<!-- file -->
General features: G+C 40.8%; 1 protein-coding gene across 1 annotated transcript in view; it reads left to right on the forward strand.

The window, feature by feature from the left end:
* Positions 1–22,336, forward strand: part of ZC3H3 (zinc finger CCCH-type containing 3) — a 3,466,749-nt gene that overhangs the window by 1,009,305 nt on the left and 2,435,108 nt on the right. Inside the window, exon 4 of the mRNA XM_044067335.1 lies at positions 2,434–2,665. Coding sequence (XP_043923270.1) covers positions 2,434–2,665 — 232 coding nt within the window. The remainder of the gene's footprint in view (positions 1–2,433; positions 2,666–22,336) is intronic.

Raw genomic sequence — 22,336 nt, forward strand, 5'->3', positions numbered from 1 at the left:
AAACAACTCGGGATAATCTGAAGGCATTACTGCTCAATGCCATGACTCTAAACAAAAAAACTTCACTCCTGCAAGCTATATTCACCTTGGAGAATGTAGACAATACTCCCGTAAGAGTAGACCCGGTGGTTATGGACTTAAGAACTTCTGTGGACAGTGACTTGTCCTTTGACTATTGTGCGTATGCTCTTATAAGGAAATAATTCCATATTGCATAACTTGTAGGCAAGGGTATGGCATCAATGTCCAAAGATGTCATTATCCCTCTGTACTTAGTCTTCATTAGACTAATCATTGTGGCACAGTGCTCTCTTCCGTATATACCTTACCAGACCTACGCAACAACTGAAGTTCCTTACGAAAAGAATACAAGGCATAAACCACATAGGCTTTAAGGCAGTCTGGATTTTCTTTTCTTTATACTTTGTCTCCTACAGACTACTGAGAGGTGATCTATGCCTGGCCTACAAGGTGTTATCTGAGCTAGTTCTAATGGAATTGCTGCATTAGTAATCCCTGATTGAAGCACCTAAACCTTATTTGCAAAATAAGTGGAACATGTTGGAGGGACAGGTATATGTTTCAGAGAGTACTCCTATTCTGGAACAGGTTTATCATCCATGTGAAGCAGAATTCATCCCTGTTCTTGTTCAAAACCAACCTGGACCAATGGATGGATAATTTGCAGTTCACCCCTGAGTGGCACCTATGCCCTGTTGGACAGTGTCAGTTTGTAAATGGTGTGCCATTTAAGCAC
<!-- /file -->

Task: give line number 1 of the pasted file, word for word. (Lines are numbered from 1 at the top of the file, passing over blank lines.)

General features: G+C 40.8%; 1 protein-coding gene across 1 annotated transcript in view; it reads left to right on the forward strand.